Our world just got a little less magical today, as we found out that the U.S. government has denied the existence of mermaids. "No evidence of aquatic humanoids has ever been found," the National Ocean Service said in a post last week. " Just to be a total buzz-killer, the National Ocean Service spokeswoman Carol Kavanaugh told The BBC, "We don't have a mermaid science program."
With stuff like Syria, Eric Holder, and the American Women's Gymnastics team swirling in the news cycle, it seems a bit silly that a government agency would spend time denying the existence of human-fish hybrids. Like, why isn't Kavanaugh talking about the whale sanctuary plan that was just shut down?
But we can actually understand why Kavanaugh and her team would issue a denial of mermaids: It's fun, and breezy, and it's a chance for a government agency to show its sense of humor. There's also an appeal from news outlets that eat this sort of thing up, since they're also bored by a lot of the stories out there. So here are some of the U.S. government's most recent and supernatural denials and media hoopla behind them:
Cause: The Discovery Channel's Mermaids: The Body Found. "The programme was a work of fiction but its wink-and-nod format apparently led some viewers to believe it was a science education show, the Discovery Channel has acknowledged," reports The BBC. Viewers wrote in public droves to the NOS, hence the post.
CDC does not know of a virus or condition that would reanimate the dead (or one that would present zombie-like symptoms),” wrote agency spokesman David Daigle in an email to The Huffington Post.
And as Discovery magazine's Carl Zimmer reported, HuffPo gave it this snappy headline: "Zombie Apocalypse: CDC Denies Existence Of Zombies Despite Cannibal Incidents," which promted Zimmer to write: "That’s perhaps the finest deployment of the word despite in the history of journalism." Nevertheless, it led to headlines and stories like "CDC: No Zombies, despite cannibal attacks" (The Daily Caller) and "CDC silent on zombie-inducing parasites that live in human brains" (ibid).
Though, all the blame can't be placed on overzealous (or over-clever) journalist looking to milk a story. The CDC set themselves up for this mess by publishing this jokey Zombie Preparedness guide last year.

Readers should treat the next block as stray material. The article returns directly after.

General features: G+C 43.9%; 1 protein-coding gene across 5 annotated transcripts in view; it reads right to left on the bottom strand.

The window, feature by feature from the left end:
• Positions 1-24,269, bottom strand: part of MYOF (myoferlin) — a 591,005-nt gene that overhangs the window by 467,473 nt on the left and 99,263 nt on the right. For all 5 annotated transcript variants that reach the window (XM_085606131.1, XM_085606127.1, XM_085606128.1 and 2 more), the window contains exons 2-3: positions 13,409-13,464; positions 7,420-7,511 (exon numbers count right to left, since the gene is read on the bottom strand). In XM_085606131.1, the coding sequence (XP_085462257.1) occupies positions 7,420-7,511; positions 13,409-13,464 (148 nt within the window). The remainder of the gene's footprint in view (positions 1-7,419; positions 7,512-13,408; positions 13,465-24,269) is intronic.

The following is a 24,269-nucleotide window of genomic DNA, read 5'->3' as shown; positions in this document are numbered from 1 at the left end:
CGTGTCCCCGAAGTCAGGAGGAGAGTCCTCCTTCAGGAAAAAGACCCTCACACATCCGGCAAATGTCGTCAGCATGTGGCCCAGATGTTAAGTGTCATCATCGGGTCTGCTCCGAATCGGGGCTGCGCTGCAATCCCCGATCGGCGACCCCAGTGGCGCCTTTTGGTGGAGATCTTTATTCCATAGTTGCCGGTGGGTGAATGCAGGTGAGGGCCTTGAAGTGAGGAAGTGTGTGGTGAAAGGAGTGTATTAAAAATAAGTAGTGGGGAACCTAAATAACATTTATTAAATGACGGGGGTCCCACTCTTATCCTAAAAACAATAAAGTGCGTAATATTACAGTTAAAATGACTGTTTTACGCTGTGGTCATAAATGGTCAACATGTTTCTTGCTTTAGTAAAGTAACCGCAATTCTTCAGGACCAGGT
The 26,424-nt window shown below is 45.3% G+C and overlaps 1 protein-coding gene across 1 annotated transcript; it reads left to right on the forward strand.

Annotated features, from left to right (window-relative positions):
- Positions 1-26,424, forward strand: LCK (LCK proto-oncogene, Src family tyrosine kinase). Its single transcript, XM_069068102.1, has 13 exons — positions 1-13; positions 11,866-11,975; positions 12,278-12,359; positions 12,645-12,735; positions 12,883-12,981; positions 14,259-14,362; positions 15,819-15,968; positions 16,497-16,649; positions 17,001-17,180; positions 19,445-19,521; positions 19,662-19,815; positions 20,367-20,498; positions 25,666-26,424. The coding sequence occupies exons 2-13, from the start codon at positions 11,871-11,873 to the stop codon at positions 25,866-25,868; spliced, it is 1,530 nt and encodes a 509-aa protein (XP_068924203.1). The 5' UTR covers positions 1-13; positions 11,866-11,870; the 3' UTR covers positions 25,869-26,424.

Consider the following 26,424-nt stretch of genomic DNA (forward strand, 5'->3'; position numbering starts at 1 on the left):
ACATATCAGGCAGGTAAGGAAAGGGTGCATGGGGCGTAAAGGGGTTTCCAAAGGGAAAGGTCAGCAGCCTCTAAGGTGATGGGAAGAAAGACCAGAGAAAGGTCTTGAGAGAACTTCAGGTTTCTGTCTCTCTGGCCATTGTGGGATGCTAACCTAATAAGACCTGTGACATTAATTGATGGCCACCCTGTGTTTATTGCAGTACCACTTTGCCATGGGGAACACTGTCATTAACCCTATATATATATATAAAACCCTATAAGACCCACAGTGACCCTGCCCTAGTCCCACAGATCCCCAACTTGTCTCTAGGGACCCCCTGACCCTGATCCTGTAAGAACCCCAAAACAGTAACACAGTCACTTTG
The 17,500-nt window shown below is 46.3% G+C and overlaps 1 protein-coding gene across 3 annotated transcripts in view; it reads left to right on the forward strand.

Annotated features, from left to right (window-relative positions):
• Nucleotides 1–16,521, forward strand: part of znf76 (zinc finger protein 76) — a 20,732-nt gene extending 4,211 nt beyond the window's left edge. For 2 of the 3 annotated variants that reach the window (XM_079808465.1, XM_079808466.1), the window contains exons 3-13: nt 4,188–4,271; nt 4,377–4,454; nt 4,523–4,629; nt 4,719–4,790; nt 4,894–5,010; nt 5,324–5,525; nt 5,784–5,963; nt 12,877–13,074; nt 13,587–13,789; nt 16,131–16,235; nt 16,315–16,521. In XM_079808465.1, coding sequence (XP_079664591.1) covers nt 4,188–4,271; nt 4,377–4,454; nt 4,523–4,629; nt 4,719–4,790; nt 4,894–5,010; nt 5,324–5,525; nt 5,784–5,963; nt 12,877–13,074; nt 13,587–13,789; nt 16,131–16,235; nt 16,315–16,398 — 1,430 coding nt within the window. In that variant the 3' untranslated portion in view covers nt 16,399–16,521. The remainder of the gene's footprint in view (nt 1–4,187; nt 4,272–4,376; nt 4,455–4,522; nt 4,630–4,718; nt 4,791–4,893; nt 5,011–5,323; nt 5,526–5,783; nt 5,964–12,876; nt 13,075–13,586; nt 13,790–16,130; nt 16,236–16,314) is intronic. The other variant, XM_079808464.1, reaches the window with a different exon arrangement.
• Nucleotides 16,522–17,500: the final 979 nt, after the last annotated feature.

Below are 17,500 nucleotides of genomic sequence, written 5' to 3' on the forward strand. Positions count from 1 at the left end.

The cause: A "We The People" Petition and thousands of signatures. Back in 2011, around 17,500 people signed petitions asking the White House to "formally acknowledge an extraterrestrial presence engaging the human race" and to "immediately disclose the government’s knowledge of and communications with extraterrestrial beings," reported Mashable at the time. It was White House policy then to pass petitions gaining at least 25,000 signatures to officials for an official response, but they made an exception to these two and penned a statement anyway. Phil Larson who, at the time worked on space policy and communications at the White House, had this response:
The U.S. government has no evidence that any life exists outside our planet, or that an extraterrestrial presence has contacted or engaged any member of the human race. In addition, there is no credible information to suggest that any evidence is being hidden from the public's eye. ...
Many have also noted, however, that the odds of us making contact with any of them [aliens]—especially any intelligent ones—are extremely small, given the distances involved.
But that's all statistics and speculation. The fact is we have no credible evidence of extraterrestrial presence here on Earth.
Now if all the idea of aliens, mermaids, and zombies not being part of this world and journalists itchy for a fun headline has got you down, you might able to take solace in that the government hasn't denied sasquatch yet and that there are many states where shooting a sasquatch is illegal. And not much has been said about vampires and/or werewolves. The truth is out there...
This article is from the archive of our partner The Wire.
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